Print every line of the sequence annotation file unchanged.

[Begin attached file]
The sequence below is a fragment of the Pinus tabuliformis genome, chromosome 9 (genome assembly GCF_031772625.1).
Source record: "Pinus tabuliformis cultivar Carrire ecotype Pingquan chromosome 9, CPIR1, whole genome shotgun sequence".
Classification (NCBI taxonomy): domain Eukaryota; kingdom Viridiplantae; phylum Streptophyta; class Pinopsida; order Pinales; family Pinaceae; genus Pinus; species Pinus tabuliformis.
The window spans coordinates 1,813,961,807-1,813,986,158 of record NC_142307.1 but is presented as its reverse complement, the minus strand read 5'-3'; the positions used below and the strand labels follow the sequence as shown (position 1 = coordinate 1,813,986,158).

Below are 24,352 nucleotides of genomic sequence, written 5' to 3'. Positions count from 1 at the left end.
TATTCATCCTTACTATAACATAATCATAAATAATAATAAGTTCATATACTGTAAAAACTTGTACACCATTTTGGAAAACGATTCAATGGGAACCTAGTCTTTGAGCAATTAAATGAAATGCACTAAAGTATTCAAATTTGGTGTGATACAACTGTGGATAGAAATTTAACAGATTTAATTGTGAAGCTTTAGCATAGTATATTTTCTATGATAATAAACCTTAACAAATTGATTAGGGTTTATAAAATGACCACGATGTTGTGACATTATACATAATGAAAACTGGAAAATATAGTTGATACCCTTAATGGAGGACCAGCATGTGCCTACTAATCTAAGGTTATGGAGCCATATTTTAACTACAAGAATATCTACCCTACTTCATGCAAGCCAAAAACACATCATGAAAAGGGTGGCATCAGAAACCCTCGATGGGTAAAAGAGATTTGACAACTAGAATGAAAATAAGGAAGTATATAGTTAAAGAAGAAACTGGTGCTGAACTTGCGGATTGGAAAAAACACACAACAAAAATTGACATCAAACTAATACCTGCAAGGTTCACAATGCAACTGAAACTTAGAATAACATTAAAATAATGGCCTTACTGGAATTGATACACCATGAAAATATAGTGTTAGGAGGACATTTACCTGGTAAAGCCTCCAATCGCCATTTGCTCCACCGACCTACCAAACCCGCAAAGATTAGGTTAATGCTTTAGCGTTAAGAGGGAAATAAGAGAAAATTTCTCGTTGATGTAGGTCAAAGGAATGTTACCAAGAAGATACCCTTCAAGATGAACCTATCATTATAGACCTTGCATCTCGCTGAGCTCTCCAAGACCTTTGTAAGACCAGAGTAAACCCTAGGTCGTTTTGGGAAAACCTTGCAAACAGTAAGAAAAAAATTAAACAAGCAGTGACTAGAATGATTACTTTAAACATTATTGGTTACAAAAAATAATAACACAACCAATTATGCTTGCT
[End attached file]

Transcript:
The sequence below is a fragment of the Pinus tabuliformis genome, chromosome 9 (genome assembly GCF_031772625.1).
Source record: "Pinus tabuliformis cultivar Carrire ecotype Pingquan chromosome 9, CPIR1, whole genome shotgun sequence".
Classification (NCBI taxonomy): domain Eukaryota; kingdom Viridiplantae; phylum Streptophyta; class Pinopsida; order Pinales; family Pinaceae; genus Pinus; species Pinus tabuliformis.
The window spans coordinates 1,813,961,807-1,813,986,158 of record NC_142307.1 but is presented as its reverse complement, the minus strand read 5'-3'; the positions used below and the strand labels follow the sequence as shown (position 1 = coordinate 1,813,986,158).

Below are 24,352 nucleotides of genomic sequence, written 5' to 3'. Positions count from 1 at the left end.
TATTCATCCTTACTATAACATAATCATAAATAATAATAAGTTCATATACTGTAAAAACTTGTACACCATTTTGGAAAACGATTCAATGGGAACCTAGTCTTTGAGCAATTAAATGAAATGCACTAAAGTATTCAAATTTGGTGTGATACAACTGTGGATAGAAATTTAACAGATTTAATTGTGAAGCTTTAGCATAGTATATTTTCTATGATAATAAACCTTAACAAATTGATTAGGGTTTATAAAATGACCACGATGTTGTGACATTATACATAATGAAAACTGGAAAATATAGTTGATACCCTTAATGGAGGACCAGCATGTGCCTACTAATCTAAGGTTATGGAGCCATATTTTAACTACAAGAATATCTACCCTACTTCATGCAAGCCAAAAACACATCATGAAAAGGGTGGCATCAGAAACCCTCGATGGGTAAAAGAGATTTGACAACTAGAATGAAAATAAGGAAGTATATAGTTAAAGAAGAAACTGGTGCTGAACTTGCGGATTGGAAAAAACACACAACAAAAATTGACATCAAACTAATACCTGCAAGGTTCACAATGCAACTGAAACTTAGAATAACATTAAAATAATGGCCTTACTGGAATTGATACACCATGAAAATATAGTGTTAGGAGGACATTTACCTGGTAAAGCCTCCAATCGCCATTTGCTCCACCGACCTACCAAACCCGCAAAGATTAGGTTAATGCTTTAGCGTTAAGAGGGAAATAAGAGAAAATTTCTCGTTGATGTAGGTCAAAGGAATGTTACCAAGAAGATACCCTTCAAGATGAACCTATCATTATAGACCTTGCATCTCGCTGAGCTCTCCAAGACCTTTGTAAGACCAGAGTAAACCCTAGGTCGTTTTGGGAAAACCTTGCAAACAGTAAGAAAAAAATTAAACAAGCAGTGACTAGAATGATTACTTTAAACATTATTGGTTACAAAAAATAATAACACAACCAATTATGCTTGCT